Then this year, the city was hit by the twin crises of pandemic and protests. The mayor seemed to be handling the pandemic reasonably well. For example, he boldly asked the governor to delay relaxed guidelines for city businesses because he didn’t like the COVID-19 case numbers in the city. The protests that followed, however, seemed beyond Stoney’s interest or abilities, or both. The mayor was lambasted by property owners who felt he didn’t defend the city against protesters and by protesters who felt that he didn’t defend them from the police. Stoney showed little inclination or ability to find a path forward for the city, instead seeming content to let the battle in the streets play out on its own. He switched police chiefs, twice, and in each case seemed less interested in finding the right candidate than just getting the whole thing over with.

Still, the mayor found a chance to take one more big swing with the removal of the Confederate monuments. Stoney received national attention, but also faced questions over his action’s legality, as well as how much he paid for the removal and to whom. Although this latter concern was overblown, critics saw once again the Navy Hill mayor playing fast and loose, concerned more with making a big splash than getting it right.

Yet this summer also saw the resurrection of what we might call Stoney 1.0, especially with the entry of Alexsis Rodgers into the mayor’s race. Faced with her array of progressive policy proposals, Stoney went back to his roots, throwing out a stream of small-scale, big-impact initiatives: Universal pre-kindergarten. An affordable housing fund. New green spaces on the South Side. A basic income experiment. Great, critics noted – but where was all this during the past few years? How, they asked, could the city count on the mayor to follow through, knowing what we know now?

As always, the question of Stoney’s political future looms large. Critics worry that his obvious ambition for higher office is the source of “Stepping Stoney’s” impatience. Some suggest that his 2020 re-election campaign is just a stop on the way to a 2021 run for statewide office, possibly as a running mate to his longtime mentor Terry McAuliffe.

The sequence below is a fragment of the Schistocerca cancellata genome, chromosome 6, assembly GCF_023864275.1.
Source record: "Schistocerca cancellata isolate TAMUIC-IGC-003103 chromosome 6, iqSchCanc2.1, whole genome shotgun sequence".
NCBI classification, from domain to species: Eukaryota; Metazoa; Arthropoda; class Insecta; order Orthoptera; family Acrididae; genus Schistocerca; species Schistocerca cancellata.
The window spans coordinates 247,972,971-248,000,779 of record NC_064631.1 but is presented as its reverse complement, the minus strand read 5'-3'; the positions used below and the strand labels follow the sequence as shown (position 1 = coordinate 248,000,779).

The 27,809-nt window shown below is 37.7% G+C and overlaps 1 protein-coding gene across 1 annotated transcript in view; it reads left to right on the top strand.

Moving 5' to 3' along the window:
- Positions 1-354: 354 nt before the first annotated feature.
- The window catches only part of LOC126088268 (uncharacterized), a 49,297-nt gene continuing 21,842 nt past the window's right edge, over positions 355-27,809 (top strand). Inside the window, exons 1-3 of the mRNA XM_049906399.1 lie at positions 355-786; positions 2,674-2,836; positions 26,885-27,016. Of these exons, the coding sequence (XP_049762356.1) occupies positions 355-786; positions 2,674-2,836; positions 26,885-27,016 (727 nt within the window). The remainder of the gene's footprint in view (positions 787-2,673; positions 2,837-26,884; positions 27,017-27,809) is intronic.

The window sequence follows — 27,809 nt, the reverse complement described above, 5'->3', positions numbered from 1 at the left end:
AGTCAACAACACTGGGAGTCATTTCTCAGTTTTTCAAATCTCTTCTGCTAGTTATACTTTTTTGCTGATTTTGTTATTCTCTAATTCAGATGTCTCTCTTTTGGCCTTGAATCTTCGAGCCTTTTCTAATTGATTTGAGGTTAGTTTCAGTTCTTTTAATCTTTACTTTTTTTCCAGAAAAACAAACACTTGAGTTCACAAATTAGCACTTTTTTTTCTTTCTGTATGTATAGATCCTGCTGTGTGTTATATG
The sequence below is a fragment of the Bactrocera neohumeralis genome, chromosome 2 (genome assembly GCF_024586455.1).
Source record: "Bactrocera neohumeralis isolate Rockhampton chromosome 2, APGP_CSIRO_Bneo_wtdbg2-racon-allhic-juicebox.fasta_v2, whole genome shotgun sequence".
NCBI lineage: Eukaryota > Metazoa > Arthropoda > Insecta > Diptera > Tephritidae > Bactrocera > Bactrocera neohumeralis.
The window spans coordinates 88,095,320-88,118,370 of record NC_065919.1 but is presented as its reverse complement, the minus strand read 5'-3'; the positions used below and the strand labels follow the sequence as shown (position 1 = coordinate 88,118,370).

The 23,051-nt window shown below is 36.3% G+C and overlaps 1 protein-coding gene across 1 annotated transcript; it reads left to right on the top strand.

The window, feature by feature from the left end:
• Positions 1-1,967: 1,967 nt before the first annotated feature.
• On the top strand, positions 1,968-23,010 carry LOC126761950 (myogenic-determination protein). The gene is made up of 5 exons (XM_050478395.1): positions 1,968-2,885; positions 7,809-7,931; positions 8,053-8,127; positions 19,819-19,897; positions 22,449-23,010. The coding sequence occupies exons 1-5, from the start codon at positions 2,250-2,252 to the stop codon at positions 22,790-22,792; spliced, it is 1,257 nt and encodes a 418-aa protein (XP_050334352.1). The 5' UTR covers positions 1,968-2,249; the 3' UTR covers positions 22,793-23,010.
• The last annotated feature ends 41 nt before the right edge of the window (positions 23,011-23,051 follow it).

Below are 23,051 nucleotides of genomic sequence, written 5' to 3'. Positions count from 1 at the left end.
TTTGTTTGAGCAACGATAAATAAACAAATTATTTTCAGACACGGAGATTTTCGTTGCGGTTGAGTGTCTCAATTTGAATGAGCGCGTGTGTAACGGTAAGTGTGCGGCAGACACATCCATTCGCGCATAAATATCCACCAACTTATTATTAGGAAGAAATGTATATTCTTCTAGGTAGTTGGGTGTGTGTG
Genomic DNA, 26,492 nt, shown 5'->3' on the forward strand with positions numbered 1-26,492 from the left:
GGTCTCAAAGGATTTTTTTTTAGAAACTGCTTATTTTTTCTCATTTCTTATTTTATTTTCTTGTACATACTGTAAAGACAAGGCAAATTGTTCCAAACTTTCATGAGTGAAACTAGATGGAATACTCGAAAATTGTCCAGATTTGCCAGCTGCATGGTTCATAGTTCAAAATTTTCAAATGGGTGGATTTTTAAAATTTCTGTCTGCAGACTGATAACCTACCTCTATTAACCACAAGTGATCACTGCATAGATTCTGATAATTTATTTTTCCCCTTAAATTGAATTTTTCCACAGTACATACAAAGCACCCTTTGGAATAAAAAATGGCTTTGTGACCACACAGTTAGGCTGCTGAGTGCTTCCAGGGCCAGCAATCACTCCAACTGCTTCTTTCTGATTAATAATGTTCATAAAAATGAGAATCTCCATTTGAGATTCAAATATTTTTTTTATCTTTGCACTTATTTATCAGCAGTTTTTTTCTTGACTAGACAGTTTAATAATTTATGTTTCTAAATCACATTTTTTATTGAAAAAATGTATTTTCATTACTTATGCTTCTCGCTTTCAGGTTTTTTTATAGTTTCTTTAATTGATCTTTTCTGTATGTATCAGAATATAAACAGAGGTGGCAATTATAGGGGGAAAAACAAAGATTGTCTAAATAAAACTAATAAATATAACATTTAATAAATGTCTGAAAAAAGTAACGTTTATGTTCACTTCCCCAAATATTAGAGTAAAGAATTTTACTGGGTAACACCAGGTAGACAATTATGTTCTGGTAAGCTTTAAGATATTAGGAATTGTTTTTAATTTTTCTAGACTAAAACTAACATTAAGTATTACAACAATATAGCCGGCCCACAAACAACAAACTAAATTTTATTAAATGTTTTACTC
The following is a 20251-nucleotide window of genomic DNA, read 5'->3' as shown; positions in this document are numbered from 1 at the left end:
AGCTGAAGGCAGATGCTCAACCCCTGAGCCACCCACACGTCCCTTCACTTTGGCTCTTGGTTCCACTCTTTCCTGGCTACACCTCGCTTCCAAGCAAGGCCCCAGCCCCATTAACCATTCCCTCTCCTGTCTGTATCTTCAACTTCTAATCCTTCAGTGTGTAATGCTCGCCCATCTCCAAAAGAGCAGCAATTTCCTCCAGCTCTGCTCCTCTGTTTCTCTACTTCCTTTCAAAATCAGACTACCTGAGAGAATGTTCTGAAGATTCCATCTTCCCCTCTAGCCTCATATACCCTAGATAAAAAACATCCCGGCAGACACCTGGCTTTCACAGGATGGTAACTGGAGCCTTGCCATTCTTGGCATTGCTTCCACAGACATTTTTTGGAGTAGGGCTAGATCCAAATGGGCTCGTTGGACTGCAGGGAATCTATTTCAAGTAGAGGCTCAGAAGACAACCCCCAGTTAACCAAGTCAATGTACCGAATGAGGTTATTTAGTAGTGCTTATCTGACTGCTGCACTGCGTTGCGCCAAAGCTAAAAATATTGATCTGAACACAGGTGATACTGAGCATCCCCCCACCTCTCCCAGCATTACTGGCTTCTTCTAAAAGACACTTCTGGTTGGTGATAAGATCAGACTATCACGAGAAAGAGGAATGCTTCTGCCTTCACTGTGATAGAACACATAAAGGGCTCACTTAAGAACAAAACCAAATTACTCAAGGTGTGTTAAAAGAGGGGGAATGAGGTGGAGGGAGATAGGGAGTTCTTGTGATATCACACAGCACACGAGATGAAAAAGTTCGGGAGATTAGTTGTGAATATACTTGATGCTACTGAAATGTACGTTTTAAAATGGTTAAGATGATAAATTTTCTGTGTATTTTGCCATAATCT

Still, an alternative path might be more attractive to him, especially with an already crowded field for the lieutenant governor’s race. Stoney could use his next full term as mayor to continue to build his résumé and develop alliances with political figures in Virginia and elsewhere. A more successful second term could provide a springboard to a statewide campaign in 2024-’25 – possibly even for governor. He might have the career of another former Richmond mayor in mind, as Tim Kaine has done pretty well for himself.

One thing is certain: Stoney needs more than just an election victory to ensure his political future. He has now won two elections with roughly two-thirds of the city’s voters choosing against him. It is the fault of our city’s racial history, not Levar Stoney, that we have this arcane electoral system. Still, the mayor must reckon with the fact that after four years of his administration, most of the city wanted someone else. There is no mandate here.

Caution seems warranted, but Stoney is often anything but a cautious politician. Everyone in public office can be lured by the chance to make a mark, to build that building, to leave the legacy of that big shiny project. Stoney may be more susceptible than most. Surely he wants the city to put Navy Hill in the rearview mirror, but can he? Downtown development is still needed, with the Arthur Ashe Boulevard corridor also on the development agenda. It’s not clear what, if anything, Stoney might have learned from the past.

So which Levar Stoney will the city get in his second term? Can he stick with the reform blitz of the past few months, providing the necessary attention to detail that will result in continued improvements in city services and equitable policies? Does the mayor have the political will for serious policing reform? Does he have the patience for inclusive and equitable development processes in the city’s most promising areas? Can he muster the leadership to guide the city through the pandemic and its resulting budget pressures, while still addressing the city’s most pressing problem, its underfunded and underperforming public schools?

In Stoney, the city has a once-promising young politician who now – four years older and hopefully wiser – is still navigating a political path that remains, at the moment, unclear.

For better or for worse, the city of Richmond is on the path with him.

Richard J. Meagher is an associate professor of political science and the author of “Local Politics Matters” (Lantern, 2020).